I create paintings which use figure, color, light and composition to explore stories of feminine identifying people. With invented, chromatic worlds, I am referencing stories of mythological goddesses and playful experiences with my friends. I often use beautiful, bright colors I identify as feminine, such as hot pinks, teals, and yellows, that unapologetically asks for the viewer's attention through saturation. I am also interested in the way light can play a character with the forms by bringing nuanced shadows and illuminating the atmosphere. Using high-key pigment or pointed light I create surreal worlds that are made recognizable with representational colors and nameable objects. The compositions I use to hold these ideas are derived from my Midwest upbringing and often reference places of home for me. The figures are found dawdling in fields or dreaming by water. Sometimes they are found in houses, lounging inside the womb of a structure. Historically, both settings have been spoken of as feminine representations. In society the interior is seen as a domestic space, typically set aside for women to care for. Throughout art historical narratives, specifically in the Renaissance and Baroque era, the conquering of land was symbolically seen through illustration of the capture or rape of the female nude. Showcasing disrobed porcelain bodies being swept away within a dreamy landscape of blues skies and atmospheric mountains. I find myself simultaneously inspired by the ethereal worlds these artists have created and driven to protest their use of the female figures as an object to please the male gaze. My work utilizes the circular composition, commonly used in renaissance painting, ensuring the audiences engagement with the surface. The circle functions as a structure in painting as well as a representation of the menstrual cycle. My paintings resist the way the circle allows the viewer to examine a nude body for personal pleasure and instead is inviting the eye to move through stories of women who hold their own autonomy.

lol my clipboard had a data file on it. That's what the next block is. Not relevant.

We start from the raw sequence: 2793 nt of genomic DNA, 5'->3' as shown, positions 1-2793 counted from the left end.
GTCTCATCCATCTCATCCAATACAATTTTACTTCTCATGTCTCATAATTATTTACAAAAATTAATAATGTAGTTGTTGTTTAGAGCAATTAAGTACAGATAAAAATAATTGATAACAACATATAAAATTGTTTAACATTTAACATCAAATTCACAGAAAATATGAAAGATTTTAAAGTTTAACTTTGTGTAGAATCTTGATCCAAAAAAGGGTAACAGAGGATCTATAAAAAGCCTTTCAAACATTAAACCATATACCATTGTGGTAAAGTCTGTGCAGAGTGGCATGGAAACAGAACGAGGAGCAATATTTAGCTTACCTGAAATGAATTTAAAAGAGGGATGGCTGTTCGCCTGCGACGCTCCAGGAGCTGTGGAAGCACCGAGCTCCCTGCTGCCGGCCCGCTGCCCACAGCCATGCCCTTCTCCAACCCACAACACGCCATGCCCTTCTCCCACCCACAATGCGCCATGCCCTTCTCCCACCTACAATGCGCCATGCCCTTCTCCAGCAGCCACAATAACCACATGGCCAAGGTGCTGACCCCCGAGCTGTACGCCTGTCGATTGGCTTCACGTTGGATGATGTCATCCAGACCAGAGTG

Eva Lewis’ work centers feminine identifying people and representation of their bodies in public places. Her work aims to juxtapose the use of a female body in settings and landscapes commonly seen in Renaissance and Baroque compositions and change the understanding of how, why, and where these figures most comfortably hold themselves. Placing the women in a setting where they have no forced prejudices and are allowed their own autonomy. The paintings are imagined scenarios using bright colors and separating worlds with tone, pigment, or mark. Each work tells a story of women in moments that are only dreams of a place in which the female figure was never personified as an object to anyone else but themselves.
Lewis is currently pursuing her MFA in Painting at Boston University, expected graduation in Summer 2022. She holds a BFA in Painting with minor in Art History from Wright State University, Dayton, Ohio. She has completed a Residency at Mount Gretna School of Art, Mount Gretna, Pennsylvania.
April 1 - May 1, 2022